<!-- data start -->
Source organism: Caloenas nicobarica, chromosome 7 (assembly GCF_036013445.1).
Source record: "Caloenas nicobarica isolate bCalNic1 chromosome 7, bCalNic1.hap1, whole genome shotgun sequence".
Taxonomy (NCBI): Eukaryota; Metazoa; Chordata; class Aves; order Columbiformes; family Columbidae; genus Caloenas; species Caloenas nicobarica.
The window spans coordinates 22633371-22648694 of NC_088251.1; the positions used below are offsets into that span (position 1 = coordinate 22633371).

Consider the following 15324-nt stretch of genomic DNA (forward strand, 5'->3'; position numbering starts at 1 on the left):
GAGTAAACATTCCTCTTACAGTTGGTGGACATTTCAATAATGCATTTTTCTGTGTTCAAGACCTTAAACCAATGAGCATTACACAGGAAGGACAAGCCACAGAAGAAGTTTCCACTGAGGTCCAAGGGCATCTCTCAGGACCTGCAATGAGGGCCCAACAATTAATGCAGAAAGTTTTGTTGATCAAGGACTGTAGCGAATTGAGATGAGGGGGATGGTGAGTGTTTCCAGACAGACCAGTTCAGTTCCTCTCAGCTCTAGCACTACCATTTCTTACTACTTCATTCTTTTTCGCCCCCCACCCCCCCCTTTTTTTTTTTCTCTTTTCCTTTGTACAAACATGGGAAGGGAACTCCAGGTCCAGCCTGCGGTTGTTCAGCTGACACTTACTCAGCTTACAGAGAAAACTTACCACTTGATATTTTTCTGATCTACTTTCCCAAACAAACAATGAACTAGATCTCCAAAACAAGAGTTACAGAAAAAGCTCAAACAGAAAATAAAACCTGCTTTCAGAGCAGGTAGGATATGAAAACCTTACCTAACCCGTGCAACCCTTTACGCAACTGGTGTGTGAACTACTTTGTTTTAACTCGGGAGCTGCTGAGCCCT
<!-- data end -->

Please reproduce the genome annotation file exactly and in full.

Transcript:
Source organism: Caloenas nicobarica, chromosome 7 (assembly GCF_036013445.1).
Source record: "Caloenas nicobarica isolate bCalNic1 chromosome 7, bCalNic1.hap1, whole genome shotgun sequence".
Taxonomy (NCBI): Eukaryota; Metazoa; Chordata; class Aves; order Columbiformes; family Columbidae; genus Caloenas; species Caloenas nicobarica.
The window spans coordinates 22633371-22648694 of NC_088251.1; the positions used below are offsets into that span (position 1 = coordinate 22633371).

Consider the following 15324-nt stretch of genomic DNA (forward strand, 5'->3'; position numbering starts at 1 on the left):
GAGTAAACATTCCTCTTACAGTTGGTGGACATTTCAATAATGCATTTTTCTGTGTTCAAGACCTTAAACCAATGAGCATTACACAGGAAGGACAAGCCACAGAAGAAGTTTCCACTGAGGTCCAAGGGCATCTCTCAGGACCTGCAATGAGGGCCCAACAATTAATGCAGAAAGTTTTGTTGATCAAGGACTGTAGCGAATTGAGATGAGGGGGATGGTGAGTGTTTCCAGACAGACCAGTTCAGTTCCTCTCAGCTCTAGCACTACCATTTCTTACTACTTCATTCTTTTTCGCCCCCCACCCCCCCCTTTTTTTTTTTCTCTTTTCCTTTGTACAAACATGGGAAGGGAACTCCAGGTCCAGCCTGCGGTTGTTCAGCTGACACTTACTCAGCTTACAGAGAAAACTTACCACTTGATATTTTTCTGATCTACTTTCCCAAACAAACAATGAACTAGATCTCCAAAACAAGAGTTACAGAAAAAGCTCAAACAGAAAATAAAACCTGCTTTCAGAGCAGGTAGGATATGAAAACCTTACCTAACCCGTGCAACCCTTTACGCAACTGGTGTGTGAACTACTTTGTTTTAACTCGGGAGCTGCTGAGCCCT